The Department of Energy is at serious risk of missing new court-enforced deadlines for emptying some of Hanford’s leak-prone underground tanks.
DOE notified the state of Washington Tuesday night that two newly set tank deadlines are in jeopardy.
A federal court judge extended deadlines in March after it became clear that DOE could not meet previous deadlines set in a 2010 court-enforced consent decree for the Hanford nuclear reservation.
Work has been slowed by safety precautions implemented around waste tanks to protect workers from breathing potentially toxic chemical vapors, according to DOE.
“We’d hate to see any delays in the work to clean up nuclear waste at Hanford, but no one wants that work to progress at the cost of worker health or safety,” said Alex Smith, manager for Ecology’s Nuclear Waste Program.
The news of a possible delay is disappointing, she said. Emptying tanks is important work that will protect the health and safety of all Washington residents.
The state still believes that DOE could meet its deadlines while also protecting workers, she said. Ecology officials will be working with DOE to help make that happen.
The possible delay is not about worker safety, but an analysis of how much work can be accomplished by employees wearing supplied air respirators within the tank farms, said Kevin Smith, manager of the DOE Office of River Protection.
The cumbersome equipment reduces efficiency by an average of 50 percent, Smith said in a letter sent to the state Department of Ecology, a party to the consent decree.
Workers must carry 40 pounds of equipment, including a bottle of compressed air, and tire more quickly. Tasks are interrupted every 20 to 40 minutes to change out air bottles.
Congress’s failure to pass a budget for the fiscal year that started in October also is contributing to the risk of missing deadlines.
Hanford would have received additional money to address tank issues under the proposed budget for fiscal 2017, but now a budget may not be passed until spring, at least six months into the fiscal year.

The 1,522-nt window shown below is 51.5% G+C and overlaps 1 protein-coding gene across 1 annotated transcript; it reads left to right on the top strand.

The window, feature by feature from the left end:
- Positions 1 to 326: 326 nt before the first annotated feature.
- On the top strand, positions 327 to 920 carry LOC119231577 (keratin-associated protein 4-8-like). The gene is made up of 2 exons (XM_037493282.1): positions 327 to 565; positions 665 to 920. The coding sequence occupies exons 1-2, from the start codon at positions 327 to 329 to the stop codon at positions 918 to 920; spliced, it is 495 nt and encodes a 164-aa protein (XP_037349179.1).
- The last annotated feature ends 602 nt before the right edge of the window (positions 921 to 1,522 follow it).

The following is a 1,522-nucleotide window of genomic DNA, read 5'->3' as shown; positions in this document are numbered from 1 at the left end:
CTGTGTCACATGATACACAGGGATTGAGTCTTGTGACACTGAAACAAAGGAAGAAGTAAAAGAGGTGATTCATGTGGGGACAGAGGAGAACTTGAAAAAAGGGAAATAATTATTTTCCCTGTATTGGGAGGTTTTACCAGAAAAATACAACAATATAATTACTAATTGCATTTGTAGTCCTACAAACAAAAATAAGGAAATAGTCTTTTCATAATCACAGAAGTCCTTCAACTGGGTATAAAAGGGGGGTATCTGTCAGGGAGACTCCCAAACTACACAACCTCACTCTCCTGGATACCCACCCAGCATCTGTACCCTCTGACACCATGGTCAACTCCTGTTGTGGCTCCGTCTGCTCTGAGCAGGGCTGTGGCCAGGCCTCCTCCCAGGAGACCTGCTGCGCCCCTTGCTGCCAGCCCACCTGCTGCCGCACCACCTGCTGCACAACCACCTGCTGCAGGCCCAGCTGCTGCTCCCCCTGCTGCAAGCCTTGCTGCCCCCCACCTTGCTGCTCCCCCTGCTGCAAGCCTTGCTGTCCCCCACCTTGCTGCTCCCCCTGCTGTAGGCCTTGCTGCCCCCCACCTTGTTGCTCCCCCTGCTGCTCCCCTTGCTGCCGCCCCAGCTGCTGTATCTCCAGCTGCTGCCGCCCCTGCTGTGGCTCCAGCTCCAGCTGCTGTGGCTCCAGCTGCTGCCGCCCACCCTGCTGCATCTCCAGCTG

The first deadline at risk covers emptying five single-shell tanks by the end of 2020, with work on two of the tanks already completed.
DOE must build on that to empty waste from nine of the tanks in the groupings call the A and AX tank farms by March 2024, under the second deadline DOE says is at risk. Infrastructure is being installed to empty those tanks, but waste retrieval has not started.
DOE estimates that the work covered by the December 2020 deadline might be completed by April 2021.
Washington state may petition the court to require DOE to start building more double-shell waste storage tanks if the 2020 tank deadline is missed, ruled U.S. Judge Rosanna Malouf Peterson.
The March 2024 deadline could slip by two years, according to DOE.
The waste is being moved from leak-prone single-shell tanks to sturdier double-shell tanks until it can be treated at the vitrification plant under construction for disposal. Hanford tanks hold 56 million gallons of radioactive and hazardous chemical waste left from past production of plutonium for nuclear weapons.
The slower pace of work in the tank farms also could affect a consent decree deadline to have the vitrification plant ready to start treating low activity waste by the end of 2023, according to DOE. Several tanks need to be upgraded to feed the waste to a proposed new facility that would prepare the waste for treatment.
DOE anticipates it could accelerate the schedule set for the work and is not declaring that deadline at risk.